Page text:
Art of the Questionnaire (1,359 words)
The Art of the Questionnaire
By Alan Rosenspan
YOU'RE ABOUT TO THROW AWAY a direct mail package, and you suddenly realize, "Wait a minute! There's a real dollar bill stuck in here!" So you continue reading and find out it's a questionnaire and the company sending it is offering you a small reward to "thank you in advance" for filling it out.
What do you do now? Do you answer all the questions honestly and completely, because after all, the company paid for your opinion? Or do you quietly pocket the bill, delight in the fact that you just got something for nothing, and toss away the questionnaire?
We'll come back to you, and the battle for your conscience in a moment. But first, let's talk about questionnaires and what makes them such a powerful direct marketing tool.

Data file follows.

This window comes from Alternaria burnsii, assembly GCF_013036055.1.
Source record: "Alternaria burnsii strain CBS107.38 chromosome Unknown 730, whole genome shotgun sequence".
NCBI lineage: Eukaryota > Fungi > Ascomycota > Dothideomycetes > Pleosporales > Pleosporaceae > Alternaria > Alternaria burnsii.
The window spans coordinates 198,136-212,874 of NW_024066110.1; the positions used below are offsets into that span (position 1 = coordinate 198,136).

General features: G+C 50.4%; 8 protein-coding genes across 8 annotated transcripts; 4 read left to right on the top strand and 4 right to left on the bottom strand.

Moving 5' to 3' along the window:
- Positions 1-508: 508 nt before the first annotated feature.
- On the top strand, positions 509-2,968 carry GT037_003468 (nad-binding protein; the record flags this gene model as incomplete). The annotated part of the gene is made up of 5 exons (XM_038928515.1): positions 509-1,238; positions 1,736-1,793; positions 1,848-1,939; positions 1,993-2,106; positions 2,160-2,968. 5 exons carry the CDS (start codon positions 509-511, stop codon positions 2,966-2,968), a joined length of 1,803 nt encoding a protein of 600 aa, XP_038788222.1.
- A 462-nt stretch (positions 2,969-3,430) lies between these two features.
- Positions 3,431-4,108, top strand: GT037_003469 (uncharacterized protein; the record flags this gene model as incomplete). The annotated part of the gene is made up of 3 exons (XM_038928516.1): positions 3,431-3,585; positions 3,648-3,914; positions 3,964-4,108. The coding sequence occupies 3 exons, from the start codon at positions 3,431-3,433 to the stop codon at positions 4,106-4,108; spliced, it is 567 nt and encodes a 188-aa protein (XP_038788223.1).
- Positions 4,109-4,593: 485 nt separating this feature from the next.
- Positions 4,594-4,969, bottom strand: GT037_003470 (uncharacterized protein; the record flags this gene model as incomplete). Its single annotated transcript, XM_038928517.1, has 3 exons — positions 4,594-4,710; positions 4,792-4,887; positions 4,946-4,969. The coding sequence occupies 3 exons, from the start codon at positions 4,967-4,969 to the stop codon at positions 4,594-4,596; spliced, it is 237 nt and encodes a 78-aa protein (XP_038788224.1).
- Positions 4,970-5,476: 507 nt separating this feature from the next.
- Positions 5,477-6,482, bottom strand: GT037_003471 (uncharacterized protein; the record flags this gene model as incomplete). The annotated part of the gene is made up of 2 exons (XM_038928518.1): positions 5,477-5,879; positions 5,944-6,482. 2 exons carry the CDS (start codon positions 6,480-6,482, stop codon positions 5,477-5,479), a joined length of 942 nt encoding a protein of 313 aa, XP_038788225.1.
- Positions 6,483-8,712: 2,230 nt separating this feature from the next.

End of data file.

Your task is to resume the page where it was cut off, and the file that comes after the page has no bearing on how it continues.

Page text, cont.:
Do questionnaires really work? Do they ever! What's an average response to one of your direct mail packages? A typical questionnaire or survey gets response rates as high as 10 percent to 20 percent. And if you're mailing to customers, and not prospects, you can do even better.
We created a questionnaire for Lucent Technologies that generated a 28-percent response. We also did one for Datawatch that generated more than 4,000 responses. I'll let you in on a secret: Questionnaires and surveys work so well, they can be used to boost response even when you really don't care about the answers.
What kind of questions should you ask? The ideal answer, of course, is questions that will yield actionable information. There's really no sense in asking a question unless you plan to do something with the answer. That's the criteria you should apply to every question you consider: "What would we do differently if we knew the answer?" The more unnecessary questions you ask, the harder it will be to get someone to answer the really important ones.